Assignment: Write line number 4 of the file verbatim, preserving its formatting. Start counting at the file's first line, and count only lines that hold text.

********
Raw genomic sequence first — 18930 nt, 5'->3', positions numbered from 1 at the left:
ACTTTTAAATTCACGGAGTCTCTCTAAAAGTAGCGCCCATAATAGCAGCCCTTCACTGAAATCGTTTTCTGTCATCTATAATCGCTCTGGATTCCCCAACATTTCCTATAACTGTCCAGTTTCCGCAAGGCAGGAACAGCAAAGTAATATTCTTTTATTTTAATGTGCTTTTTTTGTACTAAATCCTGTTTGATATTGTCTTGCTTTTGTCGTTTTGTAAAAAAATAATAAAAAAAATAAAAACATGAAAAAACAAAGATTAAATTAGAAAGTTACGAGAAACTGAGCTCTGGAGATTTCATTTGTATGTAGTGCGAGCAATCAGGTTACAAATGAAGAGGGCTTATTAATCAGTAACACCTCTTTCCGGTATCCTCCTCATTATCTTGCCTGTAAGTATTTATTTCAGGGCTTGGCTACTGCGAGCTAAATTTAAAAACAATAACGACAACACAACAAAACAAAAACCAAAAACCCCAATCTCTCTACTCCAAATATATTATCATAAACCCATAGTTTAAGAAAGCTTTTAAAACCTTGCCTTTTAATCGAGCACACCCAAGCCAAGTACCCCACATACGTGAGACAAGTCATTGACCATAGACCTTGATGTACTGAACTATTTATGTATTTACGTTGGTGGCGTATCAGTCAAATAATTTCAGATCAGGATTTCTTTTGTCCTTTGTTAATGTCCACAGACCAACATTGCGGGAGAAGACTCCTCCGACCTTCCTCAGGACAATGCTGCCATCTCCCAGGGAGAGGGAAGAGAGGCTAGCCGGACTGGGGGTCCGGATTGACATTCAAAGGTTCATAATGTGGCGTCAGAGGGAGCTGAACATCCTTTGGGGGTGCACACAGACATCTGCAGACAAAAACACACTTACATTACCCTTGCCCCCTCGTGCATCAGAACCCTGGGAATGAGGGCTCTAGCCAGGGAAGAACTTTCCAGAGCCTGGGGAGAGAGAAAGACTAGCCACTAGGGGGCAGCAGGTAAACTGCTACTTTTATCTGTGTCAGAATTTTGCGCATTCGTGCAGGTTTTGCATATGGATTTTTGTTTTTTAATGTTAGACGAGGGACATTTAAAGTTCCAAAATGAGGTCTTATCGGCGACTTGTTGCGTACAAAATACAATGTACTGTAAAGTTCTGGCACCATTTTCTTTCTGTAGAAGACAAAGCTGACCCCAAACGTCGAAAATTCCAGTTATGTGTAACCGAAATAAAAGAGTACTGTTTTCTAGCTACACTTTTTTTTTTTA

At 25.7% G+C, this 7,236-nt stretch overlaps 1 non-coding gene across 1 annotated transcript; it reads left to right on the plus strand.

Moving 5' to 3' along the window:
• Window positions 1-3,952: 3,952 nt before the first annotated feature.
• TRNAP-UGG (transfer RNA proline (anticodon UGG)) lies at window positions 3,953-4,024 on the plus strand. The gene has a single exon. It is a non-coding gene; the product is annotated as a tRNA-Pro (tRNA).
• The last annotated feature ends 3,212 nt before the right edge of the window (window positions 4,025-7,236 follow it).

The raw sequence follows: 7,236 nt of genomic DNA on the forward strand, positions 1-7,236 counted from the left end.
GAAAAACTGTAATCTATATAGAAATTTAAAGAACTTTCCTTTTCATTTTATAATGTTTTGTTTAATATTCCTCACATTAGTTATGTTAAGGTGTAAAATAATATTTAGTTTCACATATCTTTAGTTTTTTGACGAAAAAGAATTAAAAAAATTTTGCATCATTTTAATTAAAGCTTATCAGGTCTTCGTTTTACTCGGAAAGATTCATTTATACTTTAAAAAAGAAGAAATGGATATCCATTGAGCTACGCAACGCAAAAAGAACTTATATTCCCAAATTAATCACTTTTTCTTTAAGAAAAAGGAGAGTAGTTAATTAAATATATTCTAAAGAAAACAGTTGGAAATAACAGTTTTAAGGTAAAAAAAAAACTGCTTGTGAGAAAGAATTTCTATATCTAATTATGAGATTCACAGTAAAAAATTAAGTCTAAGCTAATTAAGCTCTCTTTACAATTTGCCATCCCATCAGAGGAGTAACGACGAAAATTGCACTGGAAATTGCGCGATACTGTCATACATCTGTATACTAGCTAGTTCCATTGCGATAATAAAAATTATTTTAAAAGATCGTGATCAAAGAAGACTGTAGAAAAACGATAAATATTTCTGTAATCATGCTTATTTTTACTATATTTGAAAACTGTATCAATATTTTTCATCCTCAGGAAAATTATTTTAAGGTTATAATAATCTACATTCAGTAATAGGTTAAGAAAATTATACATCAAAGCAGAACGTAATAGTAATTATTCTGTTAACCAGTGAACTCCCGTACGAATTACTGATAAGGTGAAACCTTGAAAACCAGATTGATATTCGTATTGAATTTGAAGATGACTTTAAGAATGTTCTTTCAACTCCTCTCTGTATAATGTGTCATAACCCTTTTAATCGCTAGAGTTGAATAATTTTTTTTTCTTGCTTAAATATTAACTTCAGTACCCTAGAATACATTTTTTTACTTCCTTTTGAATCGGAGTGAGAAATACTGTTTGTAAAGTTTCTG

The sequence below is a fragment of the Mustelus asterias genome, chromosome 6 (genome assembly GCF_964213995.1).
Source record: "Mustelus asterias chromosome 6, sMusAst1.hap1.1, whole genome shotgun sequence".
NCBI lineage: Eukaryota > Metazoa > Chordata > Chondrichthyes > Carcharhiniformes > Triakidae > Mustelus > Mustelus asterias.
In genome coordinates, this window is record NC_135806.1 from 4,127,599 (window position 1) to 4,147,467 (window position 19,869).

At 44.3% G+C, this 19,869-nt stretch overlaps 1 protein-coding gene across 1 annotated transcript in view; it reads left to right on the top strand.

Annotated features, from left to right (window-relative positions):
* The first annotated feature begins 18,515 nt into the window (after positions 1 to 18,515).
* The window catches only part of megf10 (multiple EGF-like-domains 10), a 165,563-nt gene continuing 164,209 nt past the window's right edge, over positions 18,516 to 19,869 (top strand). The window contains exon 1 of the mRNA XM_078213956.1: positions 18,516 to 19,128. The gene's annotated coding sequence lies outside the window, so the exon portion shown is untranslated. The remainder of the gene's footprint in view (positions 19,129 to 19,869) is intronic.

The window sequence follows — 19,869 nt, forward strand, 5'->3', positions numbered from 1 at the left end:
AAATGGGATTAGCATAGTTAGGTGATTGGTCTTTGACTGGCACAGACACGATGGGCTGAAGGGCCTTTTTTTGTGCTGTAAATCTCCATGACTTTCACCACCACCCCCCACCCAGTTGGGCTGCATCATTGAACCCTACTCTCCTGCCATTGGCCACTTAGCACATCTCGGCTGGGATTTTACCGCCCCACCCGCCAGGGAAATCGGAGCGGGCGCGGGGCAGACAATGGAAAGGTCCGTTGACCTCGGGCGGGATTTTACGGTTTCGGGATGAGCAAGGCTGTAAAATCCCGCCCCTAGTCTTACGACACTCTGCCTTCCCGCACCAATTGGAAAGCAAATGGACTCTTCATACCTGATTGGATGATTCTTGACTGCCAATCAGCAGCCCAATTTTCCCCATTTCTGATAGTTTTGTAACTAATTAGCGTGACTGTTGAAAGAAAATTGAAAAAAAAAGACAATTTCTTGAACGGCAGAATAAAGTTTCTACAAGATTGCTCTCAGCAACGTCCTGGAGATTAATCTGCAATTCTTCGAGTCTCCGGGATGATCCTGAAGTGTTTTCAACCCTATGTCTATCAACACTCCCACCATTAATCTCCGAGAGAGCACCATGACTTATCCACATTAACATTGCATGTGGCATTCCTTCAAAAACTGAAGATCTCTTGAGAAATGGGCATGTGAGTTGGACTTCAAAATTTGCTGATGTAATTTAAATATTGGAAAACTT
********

Moving 5' to 3' along the window: